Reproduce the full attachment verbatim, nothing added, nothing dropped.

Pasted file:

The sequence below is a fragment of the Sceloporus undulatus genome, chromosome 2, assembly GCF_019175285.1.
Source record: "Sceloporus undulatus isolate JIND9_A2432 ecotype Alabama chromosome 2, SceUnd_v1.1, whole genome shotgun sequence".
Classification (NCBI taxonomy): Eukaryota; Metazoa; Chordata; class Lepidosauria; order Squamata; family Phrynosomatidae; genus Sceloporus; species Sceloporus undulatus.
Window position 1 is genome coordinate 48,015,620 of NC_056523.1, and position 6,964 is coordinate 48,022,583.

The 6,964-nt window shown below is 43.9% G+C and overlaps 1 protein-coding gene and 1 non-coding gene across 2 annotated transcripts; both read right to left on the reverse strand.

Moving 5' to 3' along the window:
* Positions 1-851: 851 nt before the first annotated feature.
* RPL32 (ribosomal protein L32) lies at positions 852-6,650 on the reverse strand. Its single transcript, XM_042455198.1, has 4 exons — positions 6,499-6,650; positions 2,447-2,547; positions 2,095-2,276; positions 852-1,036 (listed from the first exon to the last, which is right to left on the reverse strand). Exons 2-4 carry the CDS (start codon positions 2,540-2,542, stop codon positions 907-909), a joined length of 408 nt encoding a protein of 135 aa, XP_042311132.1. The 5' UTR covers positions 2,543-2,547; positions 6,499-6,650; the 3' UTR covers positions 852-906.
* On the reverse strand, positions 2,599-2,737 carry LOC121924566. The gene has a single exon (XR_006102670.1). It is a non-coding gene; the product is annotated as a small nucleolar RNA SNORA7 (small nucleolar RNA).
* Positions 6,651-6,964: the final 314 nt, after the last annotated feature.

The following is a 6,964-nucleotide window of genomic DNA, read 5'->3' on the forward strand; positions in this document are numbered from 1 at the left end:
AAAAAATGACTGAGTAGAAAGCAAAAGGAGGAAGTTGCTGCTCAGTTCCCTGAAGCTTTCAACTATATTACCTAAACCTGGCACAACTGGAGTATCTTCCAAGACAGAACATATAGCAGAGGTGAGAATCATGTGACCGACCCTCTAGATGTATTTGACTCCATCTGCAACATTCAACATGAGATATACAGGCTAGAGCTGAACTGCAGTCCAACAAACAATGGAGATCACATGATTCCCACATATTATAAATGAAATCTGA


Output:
The sequence below is a fragment of the Sceloporus undulatus genome, chromosome 2, assembly GCF_019175285.1.
Source record: "Sceloporus undulatus isolate JIND9_A2432 ecotype Alabama chromosome 2, SceUnd_v1.1, whole genome shotgun sequence".
Classification (NCBI taxonomy): Eukaryota; Metazoa; Chordata; class Lepidosauria; order Squamata; family Phrynosomatidae; genus Sceloporus; species Sceloporus undulatus.
Window position 1 is genome coordinate 48,015,620 of NC_056523.1, and position 6,964 is coordinate 48,022,583.

The 6,964-nt window shown below is 43.9% G+C and overlaps 1 protein-coding gene and 1 non-coding gene across 2 annotated transcripts; both read right to left on the reverse strand.

Moving 5' to 3' along the window:
* Positions 1-851: 851 nt before the first annotated feature.
* RPL32 (ribosomal protein L32) lies at positions 852-6,650 on the reverse strand. Its single transcript, XM_042455198.1, has 4 exons — positions 6,499-6,650; positions 2,447-2,547; positions 2,095-2,276; positions 852-1,036 (listed from the first exon to the last, which is right to left on the reverse strand). Exons 2-4 carry the CDS (start codon positions 2,540-2,542, stop codon positions 907-909), a joined length of 408 nt encoding a protein of 135 aa, XP_042311132.1. The 5' UTR covers positions 2,543-2,547; positions 6,499-6,650; the 3' UTR covers positions 852-906.
* On the reverse strand, positions 2,599-2,737 carry LOC121924566. The gene has a single exon (XR_006102670.1). It is a non-coding gene; the product is annotated as a small nucleolar RNA SNORA7 (small nucleolar RNA).
* Positions 6,651-6,964: the final 314 nt, after the last annotated feature.

The following is a 6,964-nucleotide window of genomic DNA, read 5'->3' on the forward strand; positions in this document are numbered from 1 at the left end:
AAAAAATGACTGAGTAGAAAGCAAAAGGAGGAAGTTGCTGCTCAGTTCCCTGAAGCTTTCAACTATATTACCTAAACCTGGCACAACTGGAGTATCTTCCAAGACAGAACATATAGCAGAGGTGAGAATCATGTGACCGACCCTCTAGATGTATTTGACTCCATCTGCAACATTCAACATGAGATATACAGGCTAGAGCTGAACTGCAGTCCAACAAACAATGGAGATCACATGATTCCCACATATTATAAATGAAATCTGA